Oil Surge to Weigh on Stocks, Consumer Spending

NEW YORK (TheStreet) -- The month of July has already seen a surge in oil prices, with markets trading above $102 per barrel. This is the highest level in more than a year, driven largely by conflicts in Egypt, signs of rising summer demand in the U.S., and by falling supply stockpiles. Since June 24, oil has gained nearly $10, and, at this stage, it is important to consider the potential effects this rally will have on consumer spending, stock values and the economy as a whole. Ultimately, with oil trading at its current levels, this year's rally in stocks meets another point of vulnerability.

Egypt Conflicts

Conflicts in Egypt are creating dual negatives for the market: adding an element of general uncertainty and raising concerns over oil supply disruptions for exports travelling through the Suez Canal. This will continue, at least for the short term, as the ultimate effects of President Mohammed Morsi's resignation ripple through the market.

So, while these events have done little to directly impact the global economy, their effects on sentiment and risk-aversion are clear. Egypt is not an oil producing country -- but it does control the Suez Canal, and as long as oil remains above the psychological $100 level, stocks will face headwinds as well. Roughly 2.5 million barrels of oil are sent through the Suez Canal (using the SUMED pipeline) each day, so political and military conflicts in these areas have the tendency to create additional volatility in energy markets.

On the positive side, the recent unrest in Egypt has failed to move markets as much as the "Arab Spring" of 2011, where massive street demonstrations and political turmoil propelled oil much more forcefully toward new long term highs. Similar events this year have not jarred the market as much, as these events are less surprising and the probability of supply disruptions is more predictable. But if oil prices remain elevated, the broader effects on consumer spending will become clear, weighing on consumer purchases of goods and services (which make up about 70% of the economy).

Bullish Inventory Data

At the same time, bullish inventory data is seen as supportive for near term oil prospects, with this week's crude supplies falling by 10.3 million barrels (2.6%), to 383.8 million barrels. These declines come as the result of temporary pipeline closures in Canada, and strong demand from BP's re-opened refinery in Indiana. Gasoline supplies were also lower (reversing analyst expectations for an increase). Viewed in conjunction, these figures in oil and gas inventories suggest that demand in rising in the U.S., and this another bullish element to consider when assigning market valuations.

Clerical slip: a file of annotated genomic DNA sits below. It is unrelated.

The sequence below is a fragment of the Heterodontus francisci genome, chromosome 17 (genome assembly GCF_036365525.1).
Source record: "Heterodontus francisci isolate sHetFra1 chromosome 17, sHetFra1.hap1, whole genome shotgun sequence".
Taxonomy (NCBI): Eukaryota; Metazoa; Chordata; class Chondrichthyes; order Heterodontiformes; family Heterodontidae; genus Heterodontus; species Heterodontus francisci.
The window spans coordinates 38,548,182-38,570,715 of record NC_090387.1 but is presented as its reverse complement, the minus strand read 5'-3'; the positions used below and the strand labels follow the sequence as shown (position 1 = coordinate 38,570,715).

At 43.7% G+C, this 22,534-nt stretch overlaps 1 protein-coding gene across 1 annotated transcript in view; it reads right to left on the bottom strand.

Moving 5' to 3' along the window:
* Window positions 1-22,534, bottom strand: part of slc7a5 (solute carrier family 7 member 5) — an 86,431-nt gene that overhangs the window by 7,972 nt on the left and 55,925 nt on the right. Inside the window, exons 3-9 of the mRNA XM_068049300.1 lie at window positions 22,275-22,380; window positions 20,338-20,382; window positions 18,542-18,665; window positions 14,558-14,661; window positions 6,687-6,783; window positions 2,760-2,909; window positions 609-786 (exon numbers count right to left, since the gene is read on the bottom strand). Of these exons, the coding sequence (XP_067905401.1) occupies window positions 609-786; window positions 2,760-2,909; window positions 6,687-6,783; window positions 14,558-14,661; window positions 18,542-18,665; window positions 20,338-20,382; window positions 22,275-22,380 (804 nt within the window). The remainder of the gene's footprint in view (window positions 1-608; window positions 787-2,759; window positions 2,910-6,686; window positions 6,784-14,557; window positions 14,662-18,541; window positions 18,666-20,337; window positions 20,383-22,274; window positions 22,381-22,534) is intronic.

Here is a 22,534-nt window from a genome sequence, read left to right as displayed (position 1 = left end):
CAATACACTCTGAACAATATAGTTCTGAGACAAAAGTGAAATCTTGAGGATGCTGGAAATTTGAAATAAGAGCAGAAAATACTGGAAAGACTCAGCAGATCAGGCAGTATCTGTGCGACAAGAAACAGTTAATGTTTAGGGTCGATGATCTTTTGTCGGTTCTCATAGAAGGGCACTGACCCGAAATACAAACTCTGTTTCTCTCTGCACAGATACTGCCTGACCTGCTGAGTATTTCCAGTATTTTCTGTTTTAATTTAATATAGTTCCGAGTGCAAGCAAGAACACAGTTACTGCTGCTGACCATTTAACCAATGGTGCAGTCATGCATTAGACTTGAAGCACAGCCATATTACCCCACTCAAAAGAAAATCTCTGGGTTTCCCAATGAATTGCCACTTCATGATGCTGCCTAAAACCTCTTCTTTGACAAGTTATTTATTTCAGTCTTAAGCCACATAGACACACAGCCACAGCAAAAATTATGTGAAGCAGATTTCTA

The S&P 500 is trading back toward the middle of its monthly range, but additional upside looks unlikely as long as external uncertainty and elevated oil prices limit prospects for further runs higher. The key area to watch going forward will be gas prices, which so far have not rallied as much as oil and have the potential to negatively influence consumer spending. If a sluggish economy ultimately translates to weakening global demand, supply levels remain adequate, and concerns in the Middle East begin to subside, the rally in oil will fade as well.

But with prices still well below last year's resistance highs (at $110 per barrel), there is scope for additional upside in crude. Until we see a meaningful turnaround in prices, stocks will have difficulty gaining additional momentum. This makes it more likely we will see a spike back below 1600 in the S&P 500 before we see another test of the all-time highs.

At the time of publication the author held no positions in any of the stocks mentioned.

This article is commentary by an independent contributor, separate from TheStreet's regular news coverage.

Richard Cox is a university teacher in international trade and finance, focusing primarily on macroeconomics and price behavior in equity markets. His articles appear on a variety of websites, including MarketBulls.net, Seeking Alpha, FX Street, and others. Investing strategies are based on technical and fundamental analysis of all the major asset classes (stock indices, currencies, and commodities). Trade ideas are generally based on time horizons of one to six months.

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